“This is your brain,” DeLuca said as he cracked an egg into a frying pan. “There it is folks. This is your brain on drugs. So today for my family, for my children, for your family, of your children, and especially for African American and Hispanic communities, vote no.”

State Rep. Bob Morgan, D-Deerfield, immediately stood in support of the measure and to “refute some of the what I call nonsense that we heard including wasting eggs that should have been used to make a souffle or something instead of making a ridiculous point that has been outdated for over 30 years.”

The House Black Caucus was split on the issue with some speaking in favor, others in oppositions.

State Rep. Marcus Evans, D-Chicago, said he at first didn’t trust the process, but now he does.

“This is so important to me,” Evans said. “I’ve seen what happens when an individual is restricted. I’ve seen the men cry when they lose their jobs because they didn’t want to put on there they had a felony conviction. I’ve seen the young folks who were rejected for financial aid because they have a background because they had possession of marijuana and I’ve seen the destruction that’s caused to a generation.”

He said he’s happy to join others in rolling back the War on Drugs.

State Rep. Mary Flowers, D-Chicago, opposed the bill.

“Our community is still being used for people to make a profit and to get rich and give nothing back to the community,” Flowers said.

The measure passed 66 to 47. It passed the Senate previously and will now be sent to Gov. J.B. Pritzker.

Pritzker called the bill a historic step for the state.

“The state of Illinois just made history, legalizing adult-use cannabis with the most equity-centric approach in the nation,” the governor said in a statement Friday afternoon. “This will have a transformational impact on our state, creating opportunity in the communities that need it most and giving so many a second chance. In the interest of equity and criminal justice reform, I look forward to signing this monumental legislation.”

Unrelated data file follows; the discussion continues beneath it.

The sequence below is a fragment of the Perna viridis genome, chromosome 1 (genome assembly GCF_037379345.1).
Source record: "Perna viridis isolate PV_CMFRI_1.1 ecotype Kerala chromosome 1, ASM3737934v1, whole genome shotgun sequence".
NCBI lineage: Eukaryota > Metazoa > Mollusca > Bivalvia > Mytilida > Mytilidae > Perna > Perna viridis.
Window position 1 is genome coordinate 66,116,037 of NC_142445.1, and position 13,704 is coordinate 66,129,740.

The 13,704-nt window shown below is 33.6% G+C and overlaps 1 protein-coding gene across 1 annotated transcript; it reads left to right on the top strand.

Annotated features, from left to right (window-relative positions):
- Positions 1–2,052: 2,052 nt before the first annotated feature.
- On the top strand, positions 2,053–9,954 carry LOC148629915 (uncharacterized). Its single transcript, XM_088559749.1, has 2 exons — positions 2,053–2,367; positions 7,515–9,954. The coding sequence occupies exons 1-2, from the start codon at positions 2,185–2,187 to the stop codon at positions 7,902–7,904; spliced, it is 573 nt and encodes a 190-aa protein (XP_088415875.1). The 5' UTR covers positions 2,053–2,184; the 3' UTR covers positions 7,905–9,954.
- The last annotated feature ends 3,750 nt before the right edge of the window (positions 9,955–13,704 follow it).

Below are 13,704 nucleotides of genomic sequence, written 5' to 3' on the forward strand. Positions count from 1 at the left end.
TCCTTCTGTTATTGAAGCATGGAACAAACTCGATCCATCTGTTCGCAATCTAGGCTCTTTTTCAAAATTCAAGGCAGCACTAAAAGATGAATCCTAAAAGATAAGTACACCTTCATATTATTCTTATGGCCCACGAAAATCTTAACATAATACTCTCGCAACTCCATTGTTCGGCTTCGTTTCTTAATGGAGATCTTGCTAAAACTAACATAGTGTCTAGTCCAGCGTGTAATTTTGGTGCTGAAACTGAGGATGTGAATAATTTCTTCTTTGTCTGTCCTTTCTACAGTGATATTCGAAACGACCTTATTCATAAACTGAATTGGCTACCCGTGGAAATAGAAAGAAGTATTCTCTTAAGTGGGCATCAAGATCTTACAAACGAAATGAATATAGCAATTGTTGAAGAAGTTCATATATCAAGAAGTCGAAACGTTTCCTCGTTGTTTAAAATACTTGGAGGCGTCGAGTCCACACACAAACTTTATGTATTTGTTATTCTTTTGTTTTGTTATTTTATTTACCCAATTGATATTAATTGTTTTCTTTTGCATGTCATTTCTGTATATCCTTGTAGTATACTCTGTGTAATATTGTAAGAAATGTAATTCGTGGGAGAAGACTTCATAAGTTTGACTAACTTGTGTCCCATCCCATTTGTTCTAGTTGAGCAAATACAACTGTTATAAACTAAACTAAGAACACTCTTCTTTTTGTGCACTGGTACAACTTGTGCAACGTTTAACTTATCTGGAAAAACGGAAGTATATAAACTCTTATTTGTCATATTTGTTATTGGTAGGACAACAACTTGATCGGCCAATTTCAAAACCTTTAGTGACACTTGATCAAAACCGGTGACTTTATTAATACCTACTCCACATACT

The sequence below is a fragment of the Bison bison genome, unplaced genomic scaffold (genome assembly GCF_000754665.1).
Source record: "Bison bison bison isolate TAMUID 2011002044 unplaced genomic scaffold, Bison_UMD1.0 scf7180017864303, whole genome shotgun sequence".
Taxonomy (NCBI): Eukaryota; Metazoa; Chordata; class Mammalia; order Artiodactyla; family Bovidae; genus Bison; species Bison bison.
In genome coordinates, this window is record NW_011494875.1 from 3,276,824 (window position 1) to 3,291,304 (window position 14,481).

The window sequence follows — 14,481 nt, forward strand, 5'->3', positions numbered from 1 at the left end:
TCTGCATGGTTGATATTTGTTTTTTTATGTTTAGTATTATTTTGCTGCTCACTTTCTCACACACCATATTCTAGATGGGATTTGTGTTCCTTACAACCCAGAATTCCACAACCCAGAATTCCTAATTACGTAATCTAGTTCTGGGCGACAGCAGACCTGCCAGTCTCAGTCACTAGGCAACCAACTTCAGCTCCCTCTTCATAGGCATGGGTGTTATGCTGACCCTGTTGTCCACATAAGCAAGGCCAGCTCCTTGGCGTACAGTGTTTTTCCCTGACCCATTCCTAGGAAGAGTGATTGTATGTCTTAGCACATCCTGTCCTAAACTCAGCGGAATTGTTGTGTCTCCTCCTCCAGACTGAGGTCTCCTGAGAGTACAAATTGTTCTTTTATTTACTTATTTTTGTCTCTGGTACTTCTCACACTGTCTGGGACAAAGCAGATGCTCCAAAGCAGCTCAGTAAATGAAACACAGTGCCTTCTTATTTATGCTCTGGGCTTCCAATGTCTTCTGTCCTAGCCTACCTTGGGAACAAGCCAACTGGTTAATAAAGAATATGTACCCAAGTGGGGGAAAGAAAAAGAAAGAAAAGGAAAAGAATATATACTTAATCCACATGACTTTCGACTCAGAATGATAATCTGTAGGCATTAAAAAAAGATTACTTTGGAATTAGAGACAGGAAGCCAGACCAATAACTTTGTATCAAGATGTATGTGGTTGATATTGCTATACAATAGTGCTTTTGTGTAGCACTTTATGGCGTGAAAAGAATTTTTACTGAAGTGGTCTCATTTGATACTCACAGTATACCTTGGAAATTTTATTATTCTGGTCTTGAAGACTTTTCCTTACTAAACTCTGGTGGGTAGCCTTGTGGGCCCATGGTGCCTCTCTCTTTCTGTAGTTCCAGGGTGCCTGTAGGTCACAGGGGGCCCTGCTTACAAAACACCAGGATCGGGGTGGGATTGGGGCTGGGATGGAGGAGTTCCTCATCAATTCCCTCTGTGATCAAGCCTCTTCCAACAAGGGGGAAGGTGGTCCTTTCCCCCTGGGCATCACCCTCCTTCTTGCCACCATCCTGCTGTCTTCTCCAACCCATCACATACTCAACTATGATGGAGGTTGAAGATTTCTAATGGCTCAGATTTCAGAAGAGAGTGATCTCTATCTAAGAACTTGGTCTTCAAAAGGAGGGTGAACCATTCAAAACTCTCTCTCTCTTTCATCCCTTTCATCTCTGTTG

The governor also praised the sponsors of the bill and others who worked to get the legislation passed.

 

Article by Greg Bishop with The Center Square. For more TCS visit https://www.thecentersquare.com/illinois

 

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Pritzker guarantees Illinois lawmakers pay increase with biggest budget in state history

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While Illinoisans will be paying higher taxes, Gov. J.B. Pritzker says he’s going to give state lawmakers at least a $1,600 pay increase because they’re hard workers.

Pritzker said he’ll sign the budget bills being sent his way, despite the ire from taxpayers that lawmakers gave themselves a raise while doubling the state’s gas tax.

Pritzker was asked multiple times in Chicago Tuesday if he’d line-item veto more than $280,000 in lawmaker pay increases when he gets the budget that was passed in overtime session.

“Look, this was a highly negotiated budget,” Pritzker said. “We had the Republicans and Democrats coming to the table back and forth on this and so I’m going to sign the budget that we put forward.”

State Rep. Allen Skillicorn, R-East Dundee, said if the budget was highly negotiated, why was the Senate unanimous in wanting to keep their pay flat? He said in the House there were Republicans and Democrats ready to vote to freeze their pay.

“Effectively the will of the people and the legislators want to forego raises,” Skillicorn said.

Illinois lawmakers are the highest paid state legislators in the region, making a base pay of $67,836 with a $111 a day per diem. That’s going to go up.

The measure to keep lawmaker pay flat passed the Senate late Friday but when the bill got to the House, state Rep. Thaddeus Jones, D-Calumet City, put a non-concur motion on it, holding the measure from a floor vote. He hasn’t responded to messages seeking comment.

Multiple lawmakers have called on the governor to line-item veto the pay raises. Pritzker was insistent he’s going to sign the budget as is. He even defended lawmakers.

“They’re working night and day, Republicans and Democrats, I credit them all,” Pritzker said. “Many of them are taking on much more than people expect. They’re also away from their families for days, sometimes a week at a time.”

Skillicorn said said taxpayers shouldn’t have sympathy for lawmakers.

“We haven’t had a balanced budget in over a decade,” Skillicorn said. “We have over $6 billion in backed bills. Clearly the legislators haven’t done a good job.”

Illinois’ backlog of bills isn’t the only debt. Illinois also has $136 billion of unfunded pension liability, among the worst credit rating in the country, the second-highest property taxes and more problems.

Before leaving town, lawmakers approved the biggest spending budget in Illinois state history without addressing some of the main cost drivers like the increased pension debt.

 

Article by Greg Bishop with The Center Square. For more TCS visit https://www.thecentersquare.com/illinois